December 4, 2020 - The first patient with higher-risk myelodysplastic syndrome has been dosed with a novel combination comprised of the next-generation CD47 blocker ALX148 plus azacitidine as part of the phase 1/2 ASPEN-02 study, the first of several planned studies to examine the agent in those with myeloid malignancies.
The first patient with higher-risk myelodysplastic syndrome (MDS) has been dosed with a novel combination comprised of the next-generation CD47 blocker ALX148 plus azacitidine as part of the phase 1/2 ASPEN-02 study (NCT04417517), the first of several planned studies to examine the agent in those with myeloid malignancies.1
Recently, the agent demonstrated promising safety and objective responses when used in combination with several agents, such as trastuzumab (Herceptin) and pembrolizumab (Keytruda), as well as with multiagent chemotherapy regimens in patients with gastric/gastroesophageal junction cancer (GEJ) and head and neck squamous cell carcinoma (HNSCC).
Preliminary findings from the ASPEN-01 trial (NCT03013218) presented during the 2020 SITC Annual Meeting,2 showed that after a median follow-up of 5.3 months, 14 patients with gastric/GEJ who received ALX148 in combination with trastuzumab, ramucirumab (Cyramza), and paclitaxel in the second-line setting experienced a median objective response rate (ORR) of 64.3% (95% CI, 38.8%-83.7%). Moreover, patients who received a 15 mg/kg dose of ALX148 had an ORR of 63.6% (95% CI, 35.4%-84.8%) after a median follow-up of 4.2 months. Patients who received the agent at a dose of 10 mg/kg achieved a slightly higher ORR of 66.7% (95% CI, 20.8%-93.9%) at a median follow-up of 8.9 months.
Additionally, a combination comprised of ALX148, pembrolizumab, 5-fluorouracil, and platinum-based chemotherapy elicited an ORR of 75% after a median of 5 months of follow-up (95% CI, 30.0%-95.0%) when used as a frontline treatment in 4 patients with HNSCC. After a median follow-up of 1.6 months, a 15 mg/kg dose of the agent resulted in an ORR of 100% in this patient population (95% CI, 20.5%-100%). Those who received the agent at a dose of 10 mg/kg achieved an ORR of 66.7% (95% CI, 20.8%-93.9%) after a median follow-up of 5.3 months.
Data from this trial, along with promising preclinical data from myeloid leukemia models, paved the way for ASPEN-02 and supported the FDA’s decision to grant fast track designations to ALX148 for use in the treatment of patients with gastric cancer and HNSCC.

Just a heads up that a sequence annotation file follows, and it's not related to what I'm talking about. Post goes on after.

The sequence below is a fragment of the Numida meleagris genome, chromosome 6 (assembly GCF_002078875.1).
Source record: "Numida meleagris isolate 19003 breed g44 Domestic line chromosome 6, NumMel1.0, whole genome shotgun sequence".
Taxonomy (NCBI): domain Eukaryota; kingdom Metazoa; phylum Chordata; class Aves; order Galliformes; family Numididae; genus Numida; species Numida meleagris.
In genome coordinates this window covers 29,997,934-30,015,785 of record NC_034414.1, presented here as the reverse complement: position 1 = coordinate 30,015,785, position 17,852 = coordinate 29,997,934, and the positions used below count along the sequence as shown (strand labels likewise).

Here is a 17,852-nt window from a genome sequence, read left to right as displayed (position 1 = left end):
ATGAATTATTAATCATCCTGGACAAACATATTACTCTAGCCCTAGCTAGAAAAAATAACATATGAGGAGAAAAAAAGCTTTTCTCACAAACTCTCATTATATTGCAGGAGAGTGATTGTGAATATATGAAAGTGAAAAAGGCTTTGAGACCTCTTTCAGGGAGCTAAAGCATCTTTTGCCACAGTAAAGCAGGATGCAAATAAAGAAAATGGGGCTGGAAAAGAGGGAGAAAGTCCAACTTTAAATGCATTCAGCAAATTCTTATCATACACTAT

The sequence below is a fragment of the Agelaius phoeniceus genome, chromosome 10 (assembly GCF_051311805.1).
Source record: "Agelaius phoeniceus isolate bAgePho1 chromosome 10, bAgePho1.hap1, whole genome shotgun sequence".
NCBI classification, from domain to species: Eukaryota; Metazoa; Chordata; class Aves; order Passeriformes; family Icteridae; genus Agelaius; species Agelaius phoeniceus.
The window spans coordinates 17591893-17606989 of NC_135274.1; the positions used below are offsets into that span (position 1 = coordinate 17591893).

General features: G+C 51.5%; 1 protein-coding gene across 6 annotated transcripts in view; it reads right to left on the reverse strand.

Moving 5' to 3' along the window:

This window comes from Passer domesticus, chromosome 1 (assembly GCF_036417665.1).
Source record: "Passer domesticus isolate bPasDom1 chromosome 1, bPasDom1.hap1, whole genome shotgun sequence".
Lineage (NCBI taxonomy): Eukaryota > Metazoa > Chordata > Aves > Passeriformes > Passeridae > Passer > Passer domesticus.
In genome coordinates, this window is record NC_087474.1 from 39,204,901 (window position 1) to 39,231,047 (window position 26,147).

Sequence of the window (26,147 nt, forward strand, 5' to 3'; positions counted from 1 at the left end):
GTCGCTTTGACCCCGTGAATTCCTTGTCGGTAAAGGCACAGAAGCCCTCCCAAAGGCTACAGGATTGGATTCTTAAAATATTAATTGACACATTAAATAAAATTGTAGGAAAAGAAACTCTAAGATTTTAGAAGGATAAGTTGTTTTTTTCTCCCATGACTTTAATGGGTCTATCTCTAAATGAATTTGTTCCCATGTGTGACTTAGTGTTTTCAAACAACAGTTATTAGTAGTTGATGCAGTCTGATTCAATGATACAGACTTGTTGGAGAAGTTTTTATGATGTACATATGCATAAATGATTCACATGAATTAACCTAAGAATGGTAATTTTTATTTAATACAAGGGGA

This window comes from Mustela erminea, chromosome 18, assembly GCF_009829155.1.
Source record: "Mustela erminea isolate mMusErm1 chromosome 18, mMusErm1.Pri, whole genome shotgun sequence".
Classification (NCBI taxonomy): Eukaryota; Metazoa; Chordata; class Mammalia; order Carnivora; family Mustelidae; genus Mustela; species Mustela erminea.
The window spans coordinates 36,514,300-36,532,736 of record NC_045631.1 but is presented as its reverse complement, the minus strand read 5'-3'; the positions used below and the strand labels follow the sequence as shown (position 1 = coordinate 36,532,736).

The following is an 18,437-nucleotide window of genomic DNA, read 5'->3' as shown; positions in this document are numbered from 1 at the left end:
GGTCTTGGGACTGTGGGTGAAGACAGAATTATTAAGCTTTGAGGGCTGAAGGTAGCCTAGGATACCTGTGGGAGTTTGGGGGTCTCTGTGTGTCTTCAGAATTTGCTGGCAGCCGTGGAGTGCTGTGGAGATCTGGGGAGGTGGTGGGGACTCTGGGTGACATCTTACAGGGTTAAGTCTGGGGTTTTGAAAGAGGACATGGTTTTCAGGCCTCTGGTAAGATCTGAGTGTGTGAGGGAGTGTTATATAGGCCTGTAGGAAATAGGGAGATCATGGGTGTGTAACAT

“We are looking forward to evaluating the addition of ALX148 to azacitidine in patients with advanced MDS who are in need of effective new therapies,” Guillermo Garcia-Manero, MD, deputy chair of translational research, professor, and chief of the Section of Myelodysplastic Syndromes of the Department of Leukemia at the University of Texas MD Anderson Cancer Center, stated in a press release. “ALX148 was designed for use in combination with a range of agents to maximize anti-cancer activity while minimizing associated toxicity.”
In the phase 1 portion of the ASPEN-02 study, investigators seek to determine the safety of ALX148 in combination with azacitidine in patients with relapsed/refractory or previous untreated higher-risk MDS. The second half of the study will be focused on evaluating the efficacy of the combination only in patients with previously untreated, higher-risk disease.
In the first portion of the study, patients will receive escalating doses of ALX148 along with azacitidine at an intravenous or subcutaneous dose of 75 mg/m2 for 7 days out of a 28-day cycle.3 In the second phase of the trial, treat patients will receive the recommended phase 2 dose of ALX148 in combination with the same dose and schedule of azacitidine evaluated in the phase 1 portion of the trial.
The primary end point of the phase 1 portion of the trial is focused on dose-limiting toxicities (DLT) up to 28 days measured by the number of participants with a DLT. In the phase 2 portion, the primary outcome measurement is ORR within 6 months measured by the number of participants who achieve a response per International Working Group criteria.
To be eligible for enrollment, patients must be 18 years of age or older and have acceptable renal and liver function, as well as an adequate performance status. For the first phase of the trial, patients must have a diagnosis of high-risk MDS that is either untreated or relapsed/refractory. In the phase 2 portion of the research, patients must have untreated higher-risk disease.
Patients who have previously undergone an allogeneic hematopoietic stem cell transplant for MDS or acute myeloid leukemia or who have received prior treatment with an anti-CD47, or anti-signal regulatory protein alpha agent cannot participate. Moreover, patients who have active viral infections such as hepatitis B and C, human immunodeficiency virus, acquired immunodeficiency syndrome, or the 2019 coronavirus disease, are also ineligible for inclusion.
“Through blockade of the CD47 myeloid checkpoint pathway, ALX148 bridges the innate and adaptive immune responses to cancer. This study builds upon the compelling combination activity observed in patients with ALX148 and multiple other anti-cancer agents,” Sophia Randolph, MD, PhD, chief medical officer at ALX Oncology, added in the release. “Our goal is to transform treatment options for patients with cancer by developing ALX148 as a foundational checkpoint immunotherapy.”